PSIFF's Cine Latino showcase included the North American premiere of Daniel Gruener's Mexican black comedy Morir$e En Domingo / Never On A Sunday (2006), a film that contains enough corpse violation humor to send Bay Area critic Mick LaSalle screaming from the theater but whose surreal treatment of death most Mexicans will likely understand and culturally appreciate. The film was likewise one of the 13 films included in PSIFF's New Voices/New Visions jury competition (though it lost that honor to Verónica Chen's Agua). Of additional note is that the film was programmed for PSIFF by San Francisco's Anita Monga.
Julio Salas, the favorite uncle of Carlos (Humberto Busto), passes away after a long illness and everything starts to go irreverently wrong from there. First—though Carlos can close Julio's eyes—he can't get his uncle's mouth to remain closed and ends up having to tape it shut. Secondly, his uncle has died on a Sunday and—as Gruener's second feature film makes painfully clear—a Mexican should never die on a Sunday. Since coroners refuse to work on Sundays, there is no one to sign the death certificate required by a reputable funeral home to come and pick up the corpse. Further, due to financial difficulties, the family is forced to browse the Yellow Pages to find a modest funeral home to make the arrangements. Such undertakers are nicknamed zopilotes in Mexico; i.e. vultures. By phone they finally locate Joaquin (Silverio Palacios) whose wife has summoned him from the local bar. In his drunken state, Joaquin helps remove the body of Uncle Julio. Nephew Carlos is ordered by his father to help Joaquin transport the body to the funeral home, to oversee the cremation, and to return with a receipt. Distraught and distracted, Carlos fails to follow his father's directions and leaves his uncle's unsupervised corpse at the funeral home. Joaquin seizes the opportunity to sell the cadaver to the local university for instructional autopsies. When Carlos inadvertently learns of this transaction, he returns to Joaquin demanding not only a receipt but the retrieval of his uncle's body for proper cremation. What ensues is a grotesquely surreal and comic chain of events—not the least of which is that Carlos falls in love with Ana (Maya Zapata), the zopilote's daughter. As the PSIFF program capsule synopsizes, immersed in a macabre world of depravity, corruption and death—encapsulated within contemporary Mexico City—Carlos discovers that Sunday—not Friday the 13th—is the unluckiest day by far.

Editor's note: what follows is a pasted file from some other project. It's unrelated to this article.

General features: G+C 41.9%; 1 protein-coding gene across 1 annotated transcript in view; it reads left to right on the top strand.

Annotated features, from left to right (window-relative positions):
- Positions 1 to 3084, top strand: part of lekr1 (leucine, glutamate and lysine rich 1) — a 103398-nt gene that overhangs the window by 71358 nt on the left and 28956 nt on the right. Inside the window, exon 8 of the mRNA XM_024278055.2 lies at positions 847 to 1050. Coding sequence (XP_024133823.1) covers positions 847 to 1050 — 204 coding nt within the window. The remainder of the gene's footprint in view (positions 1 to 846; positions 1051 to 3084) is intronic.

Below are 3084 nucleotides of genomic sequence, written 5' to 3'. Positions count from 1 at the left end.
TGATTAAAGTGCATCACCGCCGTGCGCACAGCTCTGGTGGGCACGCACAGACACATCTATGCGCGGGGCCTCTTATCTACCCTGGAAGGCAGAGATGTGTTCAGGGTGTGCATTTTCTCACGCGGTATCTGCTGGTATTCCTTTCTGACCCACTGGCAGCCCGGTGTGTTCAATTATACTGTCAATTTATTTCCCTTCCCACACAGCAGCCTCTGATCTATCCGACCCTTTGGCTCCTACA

After the screening, I approached Daniel Gruener to ask a few questions. As preposterous as the pretext of this black comedy seemed, Gruener had indicated in his introduction that it was based on actual events that had happened to the film's screenwriter, Antonio Armonía. I wanted to delineate what was fact and what was fiction. Much to my horrified amazement, Gruener confirmed all the events leading up to the second half of the film were true. Armonía's uncle had died on a Sunday in September 2004. The family had hired a zopilote to cremate the body only to discover later that it had been sold to a university morgue in Morelos. At the time Armonía and Gruener had been working on a script for an American production but when Armonía relayed the gruesome news, Gruener felt this was the anecdote around which they should be working. They set the American script aside and started developing the script for Never On A Sunday. Gruener and Armonía wanted the film's humor and irony to function as a weapon against the pain caused by the loss of a loved one and also the anger they both felt against the reality of their country. They wanted Never On A Sunday to be a film about people surviving painful situations.